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Among many with the fear of surgery before their eyes, there is a widespread and possibly a growing opinion that the advanced surgeon of to-day rushes upon every so-called case of appendicitis knife in hand, something after the manner in which our English friends fearfully dread the wild onslaught of the murderous Comanche in Chicago. To the surgeon holding in his mind the dangers and complexities of all serious abdominal work, most of all that in which the integrity of the vital organs is involved, the eagerness with which this operation is supposed to be sought is amusing. With those to whom the abdomen is as yet a fairyland of surgery, where reputation may be speedily got, and mistakes hastily veiled in the coroner's office by death from heart failure and exhaustion, the fair field is enticing. But woe to the untrained explorer who anchors his tray beside the siren,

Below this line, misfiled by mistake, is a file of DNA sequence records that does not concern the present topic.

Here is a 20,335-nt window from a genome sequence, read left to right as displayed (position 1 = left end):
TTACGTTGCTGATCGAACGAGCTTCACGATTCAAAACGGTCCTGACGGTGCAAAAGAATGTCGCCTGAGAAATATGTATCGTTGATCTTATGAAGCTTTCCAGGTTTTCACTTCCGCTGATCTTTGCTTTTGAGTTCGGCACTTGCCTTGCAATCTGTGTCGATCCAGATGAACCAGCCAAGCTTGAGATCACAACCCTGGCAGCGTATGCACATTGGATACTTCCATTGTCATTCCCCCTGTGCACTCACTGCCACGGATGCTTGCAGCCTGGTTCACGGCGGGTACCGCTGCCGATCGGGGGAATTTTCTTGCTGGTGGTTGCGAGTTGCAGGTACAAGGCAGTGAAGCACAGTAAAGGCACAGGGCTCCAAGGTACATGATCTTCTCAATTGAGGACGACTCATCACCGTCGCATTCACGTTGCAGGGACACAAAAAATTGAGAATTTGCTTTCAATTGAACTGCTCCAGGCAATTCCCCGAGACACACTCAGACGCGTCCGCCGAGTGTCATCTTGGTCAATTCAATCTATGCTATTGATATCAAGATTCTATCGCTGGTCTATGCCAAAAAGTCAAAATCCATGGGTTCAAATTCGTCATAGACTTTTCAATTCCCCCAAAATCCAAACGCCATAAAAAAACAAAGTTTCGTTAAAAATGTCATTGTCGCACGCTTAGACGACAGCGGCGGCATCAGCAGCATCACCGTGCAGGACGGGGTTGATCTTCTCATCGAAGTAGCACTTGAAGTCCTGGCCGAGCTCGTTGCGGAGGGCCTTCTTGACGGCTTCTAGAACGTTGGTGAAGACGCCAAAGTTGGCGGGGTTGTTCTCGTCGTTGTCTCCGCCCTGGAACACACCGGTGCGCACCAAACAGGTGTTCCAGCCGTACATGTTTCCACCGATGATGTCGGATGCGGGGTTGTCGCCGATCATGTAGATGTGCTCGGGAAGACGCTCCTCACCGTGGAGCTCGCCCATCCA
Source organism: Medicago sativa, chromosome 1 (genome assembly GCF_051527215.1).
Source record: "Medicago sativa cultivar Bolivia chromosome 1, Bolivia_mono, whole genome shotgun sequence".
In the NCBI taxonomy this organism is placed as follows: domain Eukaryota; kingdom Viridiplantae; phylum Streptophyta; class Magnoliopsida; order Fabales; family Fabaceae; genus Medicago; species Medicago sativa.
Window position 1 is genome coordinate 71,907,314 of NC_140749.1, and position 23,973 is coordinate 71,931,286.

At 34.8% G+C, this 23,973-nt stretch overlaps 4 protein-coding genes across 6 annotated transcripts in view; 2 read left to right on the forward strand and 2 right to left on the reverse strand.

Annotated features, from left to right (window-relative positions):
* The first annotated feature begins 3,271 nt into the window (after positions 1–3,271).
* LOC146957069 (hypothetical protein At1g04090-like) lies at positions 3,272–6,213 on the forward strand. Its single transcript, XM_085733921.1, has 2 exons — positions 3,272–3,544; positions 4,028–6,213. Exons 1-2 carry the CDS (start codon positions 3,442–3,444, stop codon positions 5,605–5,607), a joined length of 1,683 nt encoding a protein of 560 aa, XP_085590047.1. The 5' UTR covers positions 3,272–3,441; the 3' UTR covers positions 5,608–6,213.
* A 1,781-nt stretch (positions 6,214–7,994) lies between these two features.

HOFFMAN J. APPENDICITIS: WHAT IT IS AND WHAT IT IS NOT—FROM A SURGICAL STANDPOINT.Read before the Section on Surgery and Anatomy at the Forty-fourth Annual Meeting of the American Medical Association. JAMA. 1893;XXI(6):195–201. doi:10.1001/jama.1893.02420580017001f
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